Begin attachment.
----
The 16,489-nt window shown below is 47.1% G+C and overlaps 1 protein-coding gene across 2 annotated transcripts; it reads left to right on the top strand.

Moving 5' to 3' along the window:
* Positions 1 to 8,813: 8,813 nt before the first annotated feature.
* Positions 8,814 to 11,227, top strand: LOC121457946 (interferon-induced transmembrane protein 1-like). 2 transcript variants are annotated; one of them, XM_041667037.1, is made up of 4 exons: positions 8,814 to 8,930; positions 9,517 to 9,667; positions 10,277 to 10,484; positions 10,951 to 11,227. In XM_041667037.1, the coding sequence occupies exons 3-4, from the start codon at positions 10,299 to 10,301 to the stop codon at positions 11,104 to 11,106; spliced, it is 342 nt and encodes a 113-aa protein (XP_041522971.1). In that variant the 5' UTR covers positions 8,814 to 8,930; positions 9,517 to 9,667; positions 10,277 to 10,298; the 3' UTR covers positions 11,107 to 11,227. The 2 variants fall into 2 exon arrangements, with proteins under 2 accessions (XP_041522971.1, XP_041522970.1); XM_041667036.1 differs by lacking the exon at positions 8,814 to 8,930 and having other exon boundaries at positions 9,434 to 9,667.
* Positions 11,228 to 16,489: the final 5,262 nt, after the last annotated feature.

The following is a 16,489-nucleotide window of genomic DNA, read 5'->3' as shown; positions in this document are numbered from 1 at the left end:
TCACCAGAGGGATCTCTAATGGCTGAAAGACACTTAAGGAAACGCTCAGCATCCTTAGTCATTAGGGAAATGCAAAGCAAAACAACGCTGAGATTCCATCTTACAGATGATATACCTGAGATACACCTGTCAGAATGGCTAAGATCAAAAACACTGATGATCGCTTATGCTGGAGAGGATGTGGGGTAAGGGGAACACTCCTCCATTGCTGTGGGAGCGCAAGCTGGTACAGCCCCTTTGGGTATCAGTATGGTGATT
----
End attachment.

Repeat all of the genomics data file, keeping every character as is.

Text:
The 16,489-nt window shown below is 47.1% G+C and overlaps 1 protein-coding gene across 2 annotated transcripts; it reads left to right on the top strand.

Moving 5' to 3' along the window:
* Positions 1 to 8,813: 8,813 nt before the first annotated feature.
* Positions 8,814 to 11,227, top strand: LOC121457946 (interferon-induced transmembrane protein 1-like). 2 transcript variants are annotated; one of them, XM_041667037.1, is made up of 4 exons: positions 8,814 to 8,930; positions 9,517 to 9,667; positions 10,277 to 10,484; positions 10,951 to 11,227. In XM_041667037.1, the coding sequence occupies exons 3-4, from the start codon at positions 10,299 to 10,301 to the stop codon at positions 11,104 to 11,106; spliced, it is 342 nt and encodes a 113-aa protein (XP_041522971.1). In that variant the 5' UTR covers positions 8,814 to 8,930; positions 9,517 to 9,667; positions 10,277 to 10,298; the 3' UTR covers positions 11,107 to 11,227. The 2 variants fall into 2 exon arrangements, with proteins under 2 accessions (XP_041522971.1, XP_041522970.1); XM_041667036.1 differs by lacking the exon at positions 8,814 to 8,930 and having other exon boundaries at positions 9,434 to 9,667.
* Positions 11,228 to 16,489: the final 5,262 nt, after the last annotated feature.

The following is a 16,489-nucleotide window of genomic DNA, read 5'->3' as shown; positions in this document are numbered from 1 at the left end:
TCACCAGAGGGATCTCTAATGGCTGAAAGACACTTAAGGAAACGCTCAGCATCCTTAGTCATTAGGGAAATGCAAAGCAAAACAACGCTGAGATTCCATCTTACAGATGATATACCTGAGATACACCTGTCAGAATGGCTAAGATCAAAAACACTGATGATCGCTTATGCTGGAGAGGATGTGGGGTAAGGGGAACACTCCTCCATTGCTGTGGGAGCGCAAGCTGGTACAGCCCCTTTGGGTATCAGTATGGTGATT